Out at Mt Mani you find the site of Mani Temple, which has been considered the most sacred place in the Tottori area since the ninth century. Well-worn steps lead you up from the foot of the mountain, passing moss-covered Buddha figures surrounded by bamboo forest before entering the central gate leading into the temple area. A 45-minute stroll along a winding path leads on to pavilions and Buddha figures dedicated to the souls of stillborn babies. Keen hikers can follow the trail that leads beyond the temple area or return to the foot of the mountain for sansai (wild vegetables) dishes at one of a handful of restaurants to choose from.

A bird's-eye view of Jinpukaku from the Tottori castle ruins

Crab and squid are Tottori specialties, but those yearning for something adventurous should not miss Tottori Kouzushi - a sushi restaurant with a definite difference. Situated downtown on Sakaemachi, this is the place to try such wild concoctions as ice-cream sushi, shark fin sushi, Russian caviar sushi, raw beef sushi and more. For sushi purists, regular pieces are also available.

Of course, Tottori's main attraction is the sakyu, or sand dunes. Tottori's dunes may lack the grandeur of those of the world's great deserts but are still quite a spectacle to behold. Covering an area 16x2km, the dunes take on varying moods according to the weather and time of day. Most visitors are satisfied with simply climbing them, while others prefer to take short camel rides or are tempted to have their first bash at hang-gliding or paragliding lessons. For JY10,000, Zero Paraglider School offers a day's course that, according to weather conditions, can include paragliding from a height of 50 meters.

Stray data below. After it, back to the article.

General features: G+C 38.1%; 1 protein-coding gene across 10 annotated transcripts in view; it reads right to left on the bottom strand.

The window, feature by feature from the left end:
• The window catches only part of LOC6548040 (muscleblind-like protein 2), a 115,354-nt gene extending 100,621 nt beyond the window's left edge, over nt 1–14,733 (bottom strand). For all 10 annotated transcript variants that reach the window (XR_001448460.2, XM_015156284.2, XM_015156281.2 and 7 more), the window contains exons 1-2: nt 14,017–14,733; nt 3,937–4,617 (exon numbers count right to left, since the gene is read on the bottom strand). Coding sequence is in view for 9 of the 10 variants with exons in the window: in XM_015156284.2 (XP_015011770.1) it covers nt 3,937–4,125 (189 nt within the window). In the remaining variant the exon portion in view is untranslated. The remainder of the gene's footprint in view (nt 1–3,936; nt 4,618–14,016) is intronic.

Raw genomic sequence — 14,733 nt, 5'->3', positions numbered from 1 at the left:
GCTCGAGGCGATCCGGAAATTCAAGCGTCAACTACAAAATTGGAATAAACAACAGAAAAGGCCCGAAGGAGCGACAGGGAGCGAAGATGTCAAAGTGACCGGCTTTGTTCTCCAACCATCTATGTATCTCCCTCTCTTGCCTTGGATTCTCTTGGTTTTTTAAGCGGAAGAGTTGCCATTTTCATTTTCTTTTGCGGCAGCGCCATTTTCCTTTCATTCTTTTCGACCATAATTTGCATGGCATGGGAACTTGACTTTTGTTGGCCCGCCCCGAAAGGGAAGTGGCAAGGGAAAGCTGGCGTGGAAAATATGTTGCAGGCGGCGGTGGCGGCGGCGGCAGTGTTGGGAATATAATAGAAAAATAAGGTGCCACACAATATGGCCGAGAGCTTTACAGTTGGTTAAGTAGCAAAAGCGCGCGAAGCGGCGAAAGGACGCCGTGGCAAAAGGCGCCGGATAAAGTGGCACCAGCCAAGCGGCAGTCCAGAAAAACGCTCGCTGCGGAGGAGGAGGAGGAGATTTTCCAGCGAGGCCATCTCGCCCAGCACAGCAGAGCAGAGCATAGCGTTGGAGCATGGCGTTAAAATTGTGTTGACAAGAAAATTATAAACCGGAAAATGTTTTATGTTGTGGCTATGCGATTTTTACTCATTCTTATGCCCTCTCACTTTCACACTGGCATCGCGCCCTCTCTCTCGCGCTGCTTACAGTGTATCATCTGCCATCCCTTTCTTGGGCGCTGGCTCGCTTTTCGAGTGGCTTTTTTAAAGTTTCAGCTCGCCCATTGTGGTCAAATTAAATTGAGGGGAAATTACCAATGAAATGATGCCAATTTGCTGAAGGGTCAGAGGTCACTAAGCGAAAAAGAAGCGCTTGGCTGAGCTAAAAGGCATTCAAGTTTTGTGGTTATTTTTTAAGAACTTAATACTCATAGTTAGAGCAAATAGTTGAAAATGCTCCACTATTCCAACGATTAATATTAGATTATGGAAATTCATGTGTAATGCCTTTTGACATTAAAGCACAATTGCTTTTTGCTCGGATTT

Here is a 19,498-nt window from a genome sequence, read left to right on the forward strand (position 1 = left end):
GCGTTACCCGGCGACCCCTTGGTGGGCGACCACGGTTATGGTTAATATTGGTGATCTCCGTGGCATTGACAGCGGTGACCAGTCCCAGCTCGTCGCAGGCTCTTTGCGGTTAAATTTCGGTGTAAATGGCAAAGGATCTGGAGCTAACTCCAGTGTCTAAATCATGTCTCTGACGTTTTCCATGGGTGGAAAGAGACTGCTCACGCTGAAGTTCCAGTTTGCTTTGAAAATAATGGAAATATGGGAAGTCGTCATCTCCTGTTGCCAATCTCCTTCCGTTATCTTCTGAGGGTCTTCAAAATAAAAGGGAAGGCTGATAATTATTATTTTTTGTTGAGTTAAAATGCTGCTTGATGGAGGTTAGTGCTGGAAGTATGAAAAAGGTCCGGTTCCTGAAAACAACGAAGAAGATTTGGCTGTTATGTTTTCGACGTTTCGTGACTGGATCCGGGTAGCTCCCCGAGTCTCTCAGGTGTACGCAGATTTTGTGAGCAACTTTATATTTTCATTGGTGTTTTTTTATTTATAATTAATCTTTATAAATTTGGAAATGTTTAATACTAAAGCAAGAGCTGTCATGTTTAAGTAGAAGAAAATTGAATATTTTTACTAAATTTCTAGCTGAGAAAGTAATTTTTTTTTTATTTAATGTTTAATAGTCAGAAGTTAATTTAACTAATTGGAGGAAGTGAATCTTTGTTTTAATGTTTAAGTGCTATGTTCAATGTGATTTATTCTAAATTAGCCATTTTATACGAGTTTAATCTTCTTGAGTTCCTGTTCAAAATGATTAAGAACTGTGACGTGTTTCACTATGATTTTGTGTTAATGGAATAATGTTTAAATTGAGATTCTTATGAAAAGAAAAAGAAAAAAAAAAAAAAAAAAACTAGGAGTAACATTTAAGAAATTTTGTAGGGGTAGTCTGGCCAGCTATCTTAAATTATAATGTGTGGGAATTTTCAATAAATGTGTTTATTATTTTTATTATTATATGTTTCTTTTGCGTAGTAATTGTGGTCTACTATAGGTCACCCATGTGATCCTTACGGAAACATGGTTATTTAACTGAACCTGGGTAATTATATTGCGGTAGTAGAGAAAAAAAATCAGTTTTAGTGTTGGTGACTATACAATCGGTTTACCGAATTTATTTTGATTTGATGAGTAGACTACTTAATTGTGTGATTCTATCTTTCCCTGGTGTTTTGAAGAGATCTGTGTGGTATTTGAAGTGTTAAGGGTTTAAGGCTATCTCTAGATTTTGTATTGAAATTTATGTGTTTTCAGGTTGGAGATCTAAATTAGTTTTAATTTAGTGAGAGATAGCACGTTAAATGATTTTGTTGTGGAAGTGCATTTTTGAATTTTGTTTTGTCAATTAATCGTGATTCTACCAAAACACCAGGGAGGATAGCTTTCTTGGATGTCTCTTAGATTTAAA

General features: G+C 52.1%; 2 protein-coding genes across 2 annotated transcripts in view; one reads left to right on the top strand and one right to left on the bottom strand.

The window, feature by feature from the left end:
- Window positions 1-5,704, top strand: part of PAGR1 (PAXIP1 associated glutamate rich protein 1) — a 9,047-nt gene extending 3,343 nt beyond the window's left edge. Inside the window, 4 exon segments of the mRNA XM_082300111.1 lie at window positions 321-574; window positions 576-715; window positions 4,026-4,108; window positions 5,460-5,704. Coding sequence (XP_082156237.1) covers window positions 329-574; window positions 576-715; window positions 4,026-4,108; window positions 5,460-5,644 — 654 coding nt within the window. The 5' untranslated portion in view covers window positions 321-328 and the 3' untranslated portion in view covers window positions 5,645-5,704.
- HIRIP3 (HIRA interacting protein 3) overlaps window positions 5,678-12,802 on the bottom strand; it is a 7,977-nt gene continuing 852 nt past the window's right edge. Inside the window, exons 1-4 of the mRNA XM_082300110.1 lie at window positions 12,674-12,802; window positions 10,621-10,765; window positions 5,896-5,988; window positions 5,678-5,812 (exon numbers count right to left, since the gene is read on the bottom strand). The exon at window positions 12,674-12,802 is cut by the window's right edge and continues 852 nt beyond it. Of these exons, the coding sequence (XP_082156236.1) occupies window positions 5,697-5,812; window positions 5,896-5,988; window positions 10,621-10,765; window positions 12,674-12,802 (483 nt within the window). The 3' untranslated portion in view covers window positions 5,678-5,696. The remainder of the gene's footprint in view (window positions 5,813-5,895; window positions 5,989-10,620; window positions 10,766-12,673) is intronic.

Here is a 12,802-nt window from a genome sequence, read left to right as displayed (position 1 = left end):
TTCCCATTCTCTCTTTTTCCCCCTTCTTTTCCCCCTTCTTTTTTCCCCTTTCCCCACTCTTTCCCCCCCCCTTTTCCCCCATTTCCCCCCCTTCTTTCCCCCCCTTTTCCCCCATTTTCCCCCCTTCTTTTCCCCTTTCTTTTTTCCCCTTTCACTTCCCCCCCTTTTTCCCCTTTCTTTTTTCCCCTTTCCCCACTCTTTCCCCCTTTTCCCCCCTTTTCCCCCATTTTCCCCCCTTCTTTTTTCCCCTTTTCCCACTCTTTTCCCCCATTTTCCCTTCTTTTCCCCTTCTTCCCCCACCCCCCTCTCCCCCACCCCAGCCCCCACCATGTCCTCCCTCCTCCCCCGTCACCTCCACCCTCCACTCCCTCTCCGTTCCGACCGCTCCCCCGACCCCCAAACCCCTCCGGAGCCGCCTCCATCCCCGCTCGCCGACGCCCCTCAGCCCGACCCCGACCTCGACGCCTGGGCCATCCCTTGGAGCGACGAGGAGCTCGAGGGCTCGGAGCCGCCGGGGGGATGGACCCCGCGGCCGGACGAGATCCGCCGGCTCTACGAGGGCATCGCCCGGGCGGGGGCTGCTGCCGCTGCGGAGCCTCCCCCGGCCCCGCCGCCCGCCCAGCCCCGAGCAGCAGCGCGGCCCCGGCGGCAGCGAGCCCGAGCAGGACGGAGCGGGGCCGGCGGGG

Hanging out over Tottori's dunes

My heart was in my mouth as I prepared to run and take the leap, but the instructor gently guided me to the edge as the wind tore at the paraglider's canopy. "You won't regret it," shouted a fellow novice who had just survived her first-ever experience of solo-flight. The wind did the rest, pulling me heavenwards like Mary Poppins, and this undoubtedly has to be the most thrilling way to experience Tottori.

Getting there
From Haneda airport there are three daily 75min flights to Tottori airport with ANA (Tel: 0120-029-222, 0857-23-3038).

The Izumo night train leaves Tokyo at 9:10pm and arrives in Tottori City at 7:56am (JY10190, express surcharge JY3150, double-decker bunk JY6300). An express bus service runs from Hamamatsucho and Shingawa to Tottori, one-way fare is JY10,200 (Ticket office open 10am-5pm, Tel: 03-3743-0022).

Sakyu Center (Tel: 0857-22-2111). Zero Paraglider School (Tel: 0857-29-9098 or 0727-53-8890). Tottori City Tourist Information (Tel: 0857-22-3318) Tottori Kouzushi (Tel: 0857-22-5535)